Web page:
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TCU - Brown-Lupton University Union

TCU - Brown-Lupton University Union

Fort Worth, TX

TCU - Brown-Lupton University Union
TCU - Brown-Lupton University Union
TCU - Brown-Lupton University Union
TCU - Brown-Lupton University Union
TCU - Brown-Lupton University Union
TCU - Brown-Lupton University Union
TCU - Brown-Lupton University Union
TCU - Brown-Lupton University Union
TCU - Brown-Lupton University Union
TCU - Brown-Lupton University Union
TCU - Brown-Lupton University Union
TCU - Brown-Lupton University Union

Mason Contractor: Dee Brown, Inc. Certified Mason Contractor
Architect: Hahnfeld Associates Architects/Planners, Inc.
General Contractor: Linbeck Group
Suppliers: Acme Brick Company
Owner: Texas Christian University

Project Description

TCU’s Campus Commons development has been a multi-phase undertaking designed to transform the heart of the TCU campus. The design of this portion of the campus utilizes outdoor gathering areas with surrounding buildings to create a defined central campus core, while catering to the pedestrian-friendly nature of the campus.

The most prominent structure in the Campus Commons development is the T.C.U. Brown-Lupton University Union building. The Brown-Lupton building is one of T.C.U.’s largest, and in fact forms the west end of the Campus Commons development. The purpose of the sizeable building is to serve as TCU’s main meeting and gathering point. It houses a ballroom, student government space, an auditorium, a post office, several dining venues, and other facilities dedicated to service of the student body.

The building’s exterior façade was created to reflect modern design blended with the traditional architecture of other buildings on campus, which reflect the Collegiate Georgian style. Design elements such as the clock tower, pedestrian portals, and varied arch configurations create visual interest and add to the uniqueness of construction. FaÇAde construction is nearly all masonry, inherently well-suited for a building requiring a long service-life.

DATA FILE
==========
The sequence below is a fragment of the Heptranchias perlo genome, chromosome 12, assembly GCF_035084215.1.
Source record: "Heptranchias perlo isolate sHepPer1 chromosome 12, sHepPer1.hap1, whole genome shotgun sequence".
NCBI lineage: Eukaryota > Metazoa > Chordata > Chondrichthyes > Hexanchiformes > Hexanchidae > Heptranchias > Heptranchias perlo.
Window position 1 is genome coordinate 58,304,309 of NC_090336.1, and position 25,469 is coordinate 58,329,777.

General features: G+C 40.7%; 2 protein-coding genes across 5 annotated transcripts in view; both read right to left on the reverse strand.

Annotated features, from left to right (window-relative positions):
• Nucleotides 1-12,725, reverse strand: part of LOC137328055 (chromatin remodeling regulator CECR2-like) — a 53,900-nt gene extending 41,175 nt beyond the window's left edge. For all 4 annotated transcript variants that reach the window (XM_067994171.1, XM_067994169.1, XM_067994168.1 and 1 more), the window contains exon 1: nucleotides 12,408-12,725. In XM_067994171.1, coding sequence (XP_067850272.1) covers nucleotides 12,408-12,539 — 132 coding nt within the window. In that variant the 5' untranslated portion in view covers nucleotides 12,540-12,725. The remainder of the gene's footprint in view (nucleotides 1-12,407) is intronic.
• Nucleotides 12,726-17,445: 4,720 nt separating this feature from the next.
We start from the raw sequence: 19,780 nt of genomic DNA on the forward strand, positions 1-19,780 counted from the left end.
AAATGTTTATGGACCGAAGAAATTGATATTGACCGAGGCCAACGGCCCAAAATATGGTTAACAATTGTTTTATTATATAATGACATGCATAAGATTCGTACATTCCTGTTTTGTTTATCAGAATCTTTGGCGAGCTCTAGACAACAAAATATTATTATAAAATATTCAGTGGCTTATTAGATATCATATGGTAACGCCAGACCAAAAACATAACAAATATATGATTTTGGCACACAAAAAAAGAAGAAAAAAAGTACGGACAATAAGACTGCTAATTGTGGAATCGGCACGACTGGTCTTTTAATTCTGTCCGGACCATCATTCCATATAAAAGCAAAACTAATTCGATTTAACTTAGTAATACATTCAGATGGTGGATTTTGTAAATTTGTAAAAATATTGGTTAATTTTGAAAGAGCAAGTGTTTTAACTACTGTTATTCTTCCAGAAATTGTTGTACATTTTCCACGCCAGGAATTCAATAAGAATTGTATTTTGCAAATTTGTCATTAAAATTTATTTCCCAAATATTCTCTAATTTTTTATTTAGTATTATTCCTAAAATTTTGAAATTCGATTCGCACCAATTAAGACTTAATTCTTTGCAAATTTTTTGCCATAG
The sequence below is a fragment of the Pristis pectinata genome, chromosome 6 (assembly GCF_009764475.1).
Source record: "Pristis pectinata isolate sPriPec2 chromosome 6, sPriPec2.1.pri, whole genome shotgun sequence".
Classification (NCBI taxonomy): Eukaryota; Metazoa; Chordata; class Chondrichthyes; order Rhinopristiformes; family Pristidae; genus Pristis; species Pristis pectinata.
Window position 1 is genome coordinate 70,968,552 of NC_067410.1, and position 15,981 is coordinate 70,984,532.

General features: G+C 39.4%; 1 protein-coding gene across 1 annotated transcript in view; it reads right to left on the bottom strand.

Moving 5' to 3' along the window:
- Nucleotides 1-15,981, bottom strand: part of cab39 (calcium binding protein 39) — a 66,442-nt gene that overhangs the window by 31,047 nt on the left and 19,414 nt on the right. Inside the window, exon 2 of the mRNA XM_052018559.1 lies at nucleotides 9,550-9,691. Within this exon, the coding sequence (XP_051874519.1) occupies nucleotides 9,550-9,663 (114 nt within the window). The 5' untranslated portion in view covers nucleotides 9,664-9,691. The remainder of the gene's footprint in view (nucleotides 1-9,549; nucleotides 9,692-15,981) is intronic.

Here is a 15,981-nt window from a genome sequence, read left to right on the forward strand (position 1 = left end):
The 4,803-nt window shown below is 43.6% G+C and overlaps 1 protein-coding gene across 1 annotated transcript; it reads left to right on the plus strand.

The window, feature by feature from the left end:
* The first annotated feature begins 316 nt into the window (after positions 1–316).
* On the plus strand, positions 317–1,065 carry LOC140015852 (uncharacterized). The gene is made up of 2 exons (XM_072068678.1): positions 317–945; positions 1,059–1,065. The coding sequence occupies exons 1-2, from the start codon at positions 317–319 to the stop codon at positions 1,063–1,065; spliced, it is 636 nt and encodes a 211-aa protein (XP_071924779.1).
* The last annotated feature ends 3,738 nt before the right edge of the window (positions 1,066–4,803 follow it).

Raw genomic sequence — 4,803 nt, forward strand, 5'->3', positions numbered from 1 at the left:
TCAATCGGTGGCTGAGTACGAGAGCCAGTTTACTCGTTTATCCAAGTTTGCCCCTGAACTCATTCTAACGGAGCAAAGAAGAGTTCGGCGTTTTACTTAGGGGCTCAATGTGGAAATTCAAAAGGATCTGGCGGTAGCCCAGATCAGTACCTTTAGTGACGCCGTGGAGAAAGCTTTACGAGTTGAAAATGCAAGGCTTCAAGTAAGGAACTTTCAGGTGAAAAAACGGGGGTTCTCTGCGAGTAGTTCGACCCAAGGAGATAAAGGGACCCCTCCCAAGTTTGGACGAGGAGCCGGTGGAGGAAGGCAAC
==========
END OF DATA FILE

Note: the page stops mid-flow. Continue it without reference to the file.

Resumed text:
Exterior walls utilize modular brick of size and coloration to match adjacent buildings. Also matching existing work is the stone veneer utilized at low-walls. However, it is the extensive use cast stone that visually distinguishes the facade, and makes this a remarkable masonry project. It is notable, in fact, that cast stone accounts for 40% of the exterior skin square footage. Cast stone was utilized in commonly seen configurations such as sills, window heads, and horizontal trims. More notably, cast stone was used for window surrounds, base panels, columns, balusters, arches, soffits, at the cornice assembly, at pedestrian portals, and for numerous other one-of-a-kind design elements. In all cases, cast stone was anchored to the structure with engineered stainless steel anchorages custom-made for the component involved.

The mason’s on-site operations began with erection of CMU at exterior backup walls, and CMU at designated interior walls. Exterior masonry façade elements followed, with masonry being completed over a period of approximately 10 months on site. Logistic concerns created erection obstacles, and there were numerous production challenges related to fabrication of cast stone in the required timeframe. All told, the building construction utilized around 63,000 square feet of brick, 42,000 square feet of cast stone, and 22,000 square feet of CMU.

Date of Project Completion: August 2008

Awards

2009 UMCA Golden Trowel

Photography by Nathan Shands

“The opportunity to ‘talk shop’ with other mason contractors is extremely valuable.”

Joe Bonifate
Arch Masonry & Restoration
MCAA member since 2012

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